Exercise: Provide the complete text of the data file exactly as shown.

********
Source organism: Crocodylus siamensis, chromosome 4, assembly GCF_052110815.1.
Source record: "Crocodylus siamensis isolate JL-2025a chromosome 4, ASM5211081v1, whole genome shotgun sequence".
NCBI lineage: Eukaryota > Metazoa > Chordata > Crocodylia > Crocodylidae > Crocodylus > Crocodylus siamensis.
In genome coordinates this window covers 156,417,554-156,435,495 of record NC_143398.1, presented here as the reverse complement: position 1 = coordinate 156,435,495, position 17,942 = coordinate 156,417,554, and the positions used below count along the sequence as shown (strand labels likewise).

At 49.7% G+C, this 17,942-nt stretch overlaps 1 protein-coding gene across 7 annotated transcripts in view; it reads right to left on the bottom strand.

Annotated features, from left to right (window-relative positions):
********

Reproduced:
Source organism: Crocodylus siamensis, chromosome 4, assembly GCF_052110815.1.
Source record: "Crocodylus siamensis isolate JL-2025a chromosome 4, ASM5211081v1, whole genome shotgun sequence".
NCBI lineage: Eukaryota > Metazoa > Chordata > Crocodylia > Crocodylidae > Crocodylus > Crocodylus siamensis.
In genome coordinates this window covers 156,417,554-156,435,495 of record NC_143398.1, presented here as the reverse complement: position 1 = coordinate 156,435,495, position 17,942 = coordinate 156,417,554, and the positions used below count along the sequence as shown (strand labels likewise).

At 49.7% G+C, this 17,942-nt stretch overlaps 1 protein-coding gene across 7 annotated transcripts in view; it reads right to left on the bottom strand.

Annotated features, from left to right (window-relative positions):